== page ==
Immunizations and CPR Certification

The Texas State Board of Health requires all students to have vaccinations before they engage in health-related higher education programs.  Per admittance into Optometry School, students receive the UHCO Immunization Memorandum specifying requirements.  Registered students must be in compliance with the immunizations required by UH System and UHCO.  Additional policies will be provided during student clinic orientation and again at extern rotation orientation.

CPR cards must be completed demonstrating competency in resuscitation techniques prior to completing the first semester of second year to advance to clinic rotation.  Online courses are acceptable, but ONLY if there is an additional hands-on portion/certification where the student physically demonstrates competency in appropriate rescue breathing techniques, placement of AED electrodes, etc.  CPR cards are valid for 2 years and are up to the individual student to obtain and maintain certification.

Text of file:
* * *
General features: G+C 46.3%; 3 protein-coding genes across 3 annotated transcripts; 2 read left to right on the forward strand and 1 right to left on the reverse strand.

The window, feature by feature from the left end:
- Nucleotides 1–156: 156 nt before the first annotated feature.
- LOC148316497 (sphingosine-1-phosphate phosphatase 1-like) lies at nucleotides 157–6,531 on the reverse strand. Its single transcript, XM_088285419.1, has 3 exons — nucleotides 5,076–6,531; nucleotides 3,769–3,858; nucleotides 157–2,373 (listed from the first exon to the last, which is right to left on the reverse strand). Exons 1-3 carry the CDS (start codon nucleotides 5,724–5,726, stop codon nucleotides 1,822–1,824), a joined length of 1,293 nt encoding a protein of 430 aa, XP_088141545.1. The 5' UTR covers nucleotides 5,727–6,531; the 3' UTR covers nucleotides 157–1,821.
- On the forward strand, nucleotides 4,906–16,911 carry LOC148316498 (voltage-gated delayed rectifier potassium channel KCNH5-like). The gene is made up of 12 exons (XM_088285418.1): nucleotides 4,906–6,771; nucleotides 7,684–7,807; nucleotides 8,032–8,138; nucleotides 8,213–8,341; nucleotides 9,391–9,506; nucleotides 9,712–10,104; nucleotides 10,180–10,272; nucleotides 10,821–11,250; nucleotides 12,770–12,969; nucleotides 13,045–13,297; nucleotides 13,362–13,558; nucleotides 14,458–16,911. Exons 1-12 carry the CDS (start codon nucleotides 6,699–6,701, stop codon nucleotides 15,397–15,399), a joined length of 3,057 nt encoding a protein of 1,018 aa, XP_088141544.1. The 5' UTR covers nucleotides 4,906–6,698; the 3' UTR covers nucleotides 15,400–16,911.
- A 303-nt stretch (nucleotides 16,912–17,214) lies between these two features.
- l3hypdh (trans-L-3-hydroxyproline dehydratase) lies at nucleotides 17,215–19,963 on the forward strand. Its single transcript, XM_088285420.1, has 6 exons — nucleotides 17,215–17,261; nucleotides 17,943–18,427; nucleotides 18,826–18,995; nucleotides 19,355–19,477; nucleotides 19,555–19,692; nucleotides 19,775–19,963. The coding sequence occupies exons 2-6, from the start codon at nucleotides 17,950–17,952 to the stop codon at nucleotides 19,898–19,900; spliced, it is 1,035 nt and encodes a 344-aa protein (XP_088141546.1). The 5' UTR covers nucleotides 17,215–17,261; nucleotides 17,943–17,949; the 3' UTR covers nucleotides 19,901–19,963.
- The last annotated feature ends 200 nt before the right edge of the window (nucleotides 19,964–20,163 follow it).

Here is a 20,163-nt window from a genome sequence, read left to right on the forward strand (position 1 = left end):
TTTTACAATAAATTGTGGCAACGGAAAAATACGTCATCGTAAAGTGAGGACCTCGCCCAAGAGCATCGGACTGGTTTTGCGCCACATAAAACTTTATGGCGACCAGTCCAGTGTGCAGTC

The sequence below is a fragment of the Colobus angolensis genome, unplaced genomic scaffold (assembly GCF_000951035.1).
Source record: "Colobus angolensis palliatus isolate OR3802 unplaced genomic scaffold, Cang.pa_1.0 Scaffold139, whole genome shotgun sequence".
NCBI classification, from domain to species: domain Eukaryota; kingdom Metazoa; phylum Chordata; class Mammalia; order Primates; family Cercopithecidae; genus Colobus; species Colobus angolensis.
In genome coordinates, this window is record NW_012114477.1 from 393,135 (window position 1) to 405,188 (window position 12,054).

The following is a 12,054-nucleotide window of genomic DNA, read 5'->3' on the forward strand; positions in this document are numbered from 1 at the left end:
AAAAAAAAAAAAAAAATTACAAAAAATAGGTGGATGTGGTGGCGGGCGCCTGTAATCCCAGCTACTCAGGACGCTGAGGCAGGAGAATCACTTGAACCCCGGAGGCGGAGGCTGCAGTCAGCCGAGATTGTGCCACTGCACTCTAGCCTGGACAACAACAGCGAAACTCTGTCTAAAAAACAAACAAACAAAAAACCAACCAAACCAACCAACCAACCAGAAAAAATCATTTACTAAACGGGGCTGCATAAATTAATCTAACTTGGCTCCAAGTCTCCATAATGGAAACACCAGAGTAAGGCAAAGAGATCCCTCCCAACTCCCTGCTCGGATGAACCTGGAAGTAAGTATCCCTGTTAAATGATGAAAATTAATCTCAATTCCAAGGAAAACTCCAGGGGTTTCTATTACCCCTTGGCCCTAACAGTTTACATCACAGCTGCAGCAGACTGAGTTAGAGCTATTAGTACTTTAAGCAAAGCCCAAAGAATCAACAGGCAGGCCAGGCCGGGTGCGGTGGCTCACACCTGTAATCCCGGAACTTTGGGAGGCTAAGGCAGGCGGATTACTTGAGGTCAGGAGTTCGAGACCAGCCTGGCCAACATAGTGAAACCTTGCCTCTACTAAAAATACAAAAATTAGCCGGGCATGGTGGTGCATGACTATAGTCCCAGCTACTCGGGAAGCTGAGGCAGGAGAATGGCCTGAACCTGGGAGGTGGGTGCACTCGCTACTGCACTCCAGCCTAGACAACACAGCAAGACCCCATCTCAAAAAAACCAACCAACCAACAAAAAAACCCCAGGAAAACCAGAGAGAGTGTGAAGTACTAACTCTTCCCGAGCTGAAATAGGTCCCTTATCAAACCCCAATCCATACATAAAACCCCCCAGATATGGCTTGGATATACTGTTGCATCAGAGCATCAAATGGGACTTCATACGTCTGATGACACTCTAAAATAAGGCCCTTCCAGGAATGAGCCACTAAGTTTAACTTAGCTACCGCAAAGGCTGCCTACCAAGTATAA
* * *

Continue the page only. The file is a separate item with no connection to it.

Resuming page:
Clinical Probation, Failure, and Suspension

The University of Houston College of Optometry is committed to producing competent clinicians who can render appropriate vision care and therapeutic treatment to their patients.  In order to achieve this goal, students must successfully complete and achieve a grade of “Satisfactory” for their clinical rotations.  Failure to do so results in Clinical Probation, Failure, or Suspension, as described below.

Failure (Unsatisfactory Clinical Performance)

Students who demonstrate serious deficiencies (perform well below expected level) in examination skills, assessment and/or treatment planning - thus potentially jeopardizing the patients’ health, comfort and/or visual efficiency - will receive a grade of Unsatisfactory.  Other reasons for an unsatisfactory rating include, but are not limited to, failing to observe and/or record obvious ocular abnormalities, consistently maintaining inadequate records, unprofessional conduct, or entering false data.  Students must repeat any clinical semester for which they receive a grade of Unsatisfactory.

Clinical Probation